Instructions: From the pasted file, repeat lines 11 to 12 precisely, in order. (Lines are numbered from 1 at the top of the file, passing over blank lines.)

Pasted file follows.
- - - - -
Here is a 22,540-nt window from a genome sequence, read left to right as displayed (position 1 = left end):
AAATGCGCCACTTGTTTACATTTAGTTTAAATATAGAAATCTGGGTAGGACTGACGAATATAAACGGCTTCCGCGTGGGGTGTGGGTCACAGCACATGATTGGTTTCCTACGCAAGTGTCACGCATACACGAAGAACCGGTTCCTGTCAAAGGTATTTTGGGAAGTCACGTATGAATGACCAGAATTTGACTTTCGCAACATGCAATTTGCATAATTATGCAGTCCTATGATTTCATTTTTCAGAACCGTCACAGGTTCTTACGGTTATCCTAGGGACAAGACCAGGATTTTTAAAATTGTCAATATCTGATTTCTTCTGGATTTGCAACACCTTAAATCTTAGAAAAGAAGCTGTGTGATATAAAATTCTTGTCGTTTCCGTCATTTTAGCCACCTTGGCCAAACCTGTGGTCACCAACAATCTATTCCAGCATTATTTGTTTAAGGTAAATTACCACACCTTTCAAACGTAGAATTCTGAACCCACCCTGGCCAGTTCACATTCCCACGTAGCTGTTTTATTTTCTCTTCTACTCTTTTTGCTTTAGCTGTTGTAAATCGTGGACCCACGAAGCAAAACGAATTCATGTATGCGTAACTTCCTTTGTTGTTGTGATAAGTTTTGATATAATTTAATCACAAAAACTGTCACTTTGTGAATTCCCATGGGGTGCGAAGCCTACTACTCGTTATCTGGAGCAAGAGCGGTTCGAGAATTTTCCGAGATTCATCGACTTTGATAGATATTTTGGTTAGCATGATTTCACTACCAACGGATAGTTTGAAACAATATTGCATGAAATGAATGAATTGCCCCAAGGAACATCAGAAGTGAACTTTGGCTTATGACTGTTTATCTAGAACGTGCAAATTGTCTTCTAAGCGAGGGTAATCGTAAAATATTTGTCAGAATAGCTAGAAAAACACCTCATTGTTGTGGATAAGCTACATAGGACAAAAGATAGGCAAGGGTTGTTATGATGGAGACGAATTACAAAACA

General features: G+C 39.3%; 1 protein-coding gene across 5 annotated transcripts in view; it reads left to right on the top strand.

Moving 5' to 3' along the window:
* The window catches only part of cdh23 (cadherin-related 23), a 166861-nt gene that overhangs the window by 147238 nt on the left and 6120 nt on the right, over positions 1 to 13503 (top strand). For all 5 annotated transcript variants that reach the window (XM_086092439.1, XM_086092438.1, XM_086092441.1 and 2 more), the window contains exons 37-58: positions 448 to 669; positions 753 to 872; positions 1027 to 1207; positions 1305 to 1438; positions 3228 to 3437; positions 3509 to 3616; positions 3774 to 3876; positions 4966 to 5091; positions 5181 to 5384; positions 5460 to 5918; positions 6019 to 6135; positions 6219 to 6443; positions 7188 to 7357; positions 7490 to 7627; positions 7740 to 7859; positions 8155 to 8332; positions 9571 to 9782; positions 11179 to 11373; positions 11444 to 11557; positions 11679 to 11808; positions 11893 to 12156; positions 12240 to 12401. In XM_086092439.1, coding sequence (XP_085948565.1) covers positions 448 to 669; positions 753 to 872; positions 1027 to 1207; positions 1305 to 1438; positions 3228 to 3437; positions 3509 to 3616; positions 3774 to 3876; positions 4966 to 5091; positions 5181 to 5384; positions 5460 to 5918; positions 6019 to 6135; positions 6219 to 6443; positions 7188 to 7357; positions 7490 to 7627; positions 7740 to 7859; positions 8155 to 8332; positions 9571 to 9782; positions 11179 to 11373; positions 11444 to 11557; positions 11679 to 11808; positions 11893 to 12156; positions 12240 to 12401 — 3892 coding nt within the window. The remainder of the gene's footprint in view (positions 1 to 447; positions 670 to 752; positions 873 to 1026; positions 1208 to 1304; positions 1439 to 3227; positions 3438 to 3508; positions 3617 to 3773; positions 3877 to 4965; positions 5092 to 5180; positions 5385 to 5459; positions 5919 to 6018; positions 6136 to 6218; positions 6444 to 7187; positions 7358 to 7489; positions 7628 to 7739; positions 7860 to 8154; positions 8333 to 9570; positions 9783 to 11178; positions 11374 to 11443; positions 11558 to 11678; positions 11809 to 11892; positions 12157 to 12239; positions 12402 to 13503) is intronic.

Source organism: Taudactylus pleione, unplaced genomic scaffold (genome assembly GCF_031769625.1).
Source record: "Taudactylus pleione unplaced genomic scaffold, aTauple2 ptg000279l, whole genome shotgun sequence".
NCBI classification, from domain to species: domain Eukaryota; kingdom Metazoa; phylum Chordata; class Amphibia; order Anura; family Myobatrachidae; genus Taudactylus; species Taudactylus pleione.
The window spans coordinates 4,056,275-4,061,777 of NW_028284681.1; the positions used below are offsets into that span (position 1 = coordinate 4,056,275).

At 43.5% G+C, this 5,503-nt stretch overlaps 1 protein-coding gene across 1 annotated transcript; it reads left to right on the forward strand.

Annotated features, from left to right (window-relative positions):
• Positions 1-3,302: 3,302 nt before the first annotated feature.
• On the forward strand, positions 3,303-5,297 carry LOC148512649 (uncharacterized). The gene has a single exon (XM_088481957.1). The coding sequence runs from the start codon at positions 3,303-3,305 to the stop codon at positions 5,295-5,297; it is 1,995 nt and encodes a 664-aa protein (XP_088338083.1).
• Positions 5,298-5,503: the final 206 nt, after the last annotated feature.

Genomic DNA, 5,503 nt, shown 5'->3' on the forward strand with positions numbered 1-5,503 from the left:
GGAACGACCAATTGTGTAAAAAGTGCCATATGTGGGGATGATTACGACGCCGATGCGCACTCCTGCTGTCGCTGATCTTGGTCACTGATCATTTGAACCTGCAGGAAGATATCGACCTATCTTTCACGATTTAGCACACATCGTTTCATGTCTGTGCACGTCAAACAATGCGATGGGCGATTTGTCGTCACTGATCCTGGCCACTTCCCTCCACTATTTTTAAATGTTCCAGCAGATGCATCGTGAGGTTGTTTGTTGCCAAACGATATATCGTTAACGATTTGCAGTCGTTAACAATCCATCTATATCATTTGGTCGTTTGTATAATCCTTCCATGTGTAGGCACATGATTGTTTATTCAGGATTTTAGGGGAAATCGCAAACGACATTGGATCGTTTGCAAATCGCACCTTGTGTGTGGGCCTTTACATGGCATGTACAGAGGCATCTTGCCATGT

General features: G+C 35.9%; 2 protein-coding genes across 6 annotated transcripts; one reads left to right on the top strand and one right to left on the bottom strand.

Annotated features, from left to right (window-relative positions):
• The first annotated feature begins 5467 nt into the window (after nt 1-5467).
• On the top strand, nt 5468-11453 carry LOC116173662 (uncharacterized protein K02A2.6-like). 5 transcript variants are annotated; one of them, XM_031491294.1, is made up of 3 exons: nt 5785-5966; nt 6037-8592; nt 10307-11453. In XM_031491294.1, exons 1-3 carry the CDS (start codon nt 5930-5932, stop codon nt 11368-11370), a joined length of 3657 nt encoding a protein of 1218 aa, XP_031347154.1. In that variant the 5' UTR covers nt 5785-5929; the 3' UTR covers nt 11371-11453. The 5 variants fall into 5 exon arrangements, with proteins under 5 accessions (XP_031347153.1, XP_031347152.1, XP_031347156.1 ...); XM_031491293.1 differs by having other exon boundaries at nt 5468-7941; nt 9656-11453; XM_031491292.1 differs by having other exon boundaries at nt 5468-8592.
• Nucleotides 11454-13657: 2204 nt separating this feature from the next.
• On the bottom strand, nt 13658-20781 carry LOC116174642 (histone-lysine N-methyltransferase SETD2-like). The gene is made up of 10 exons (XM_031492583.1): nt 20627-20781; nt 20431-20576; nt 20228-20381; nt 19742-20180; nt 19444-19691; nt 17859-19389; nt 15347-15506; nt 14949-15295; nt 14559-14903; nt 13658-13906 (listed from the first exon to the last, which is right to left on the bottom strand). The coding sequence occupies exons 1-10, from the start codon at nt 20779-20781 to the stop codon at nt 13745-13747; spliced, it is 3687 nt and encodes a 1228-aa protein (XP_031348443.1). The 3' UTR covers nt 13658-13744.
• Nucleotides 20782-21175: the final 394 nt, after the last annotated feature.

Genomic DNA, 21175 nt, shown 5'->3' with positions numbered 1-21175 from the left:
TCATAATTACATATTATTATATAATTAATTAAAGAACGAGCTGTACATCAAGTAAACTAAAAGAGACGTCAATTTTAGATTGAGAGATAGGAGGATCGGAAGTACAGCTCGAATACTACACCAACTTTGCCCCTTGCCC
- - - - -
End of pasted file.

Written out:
Annotated features, from left to right (window-relative positions):
• Positions 1-3,302: 3,302 nt before the first annotated feature.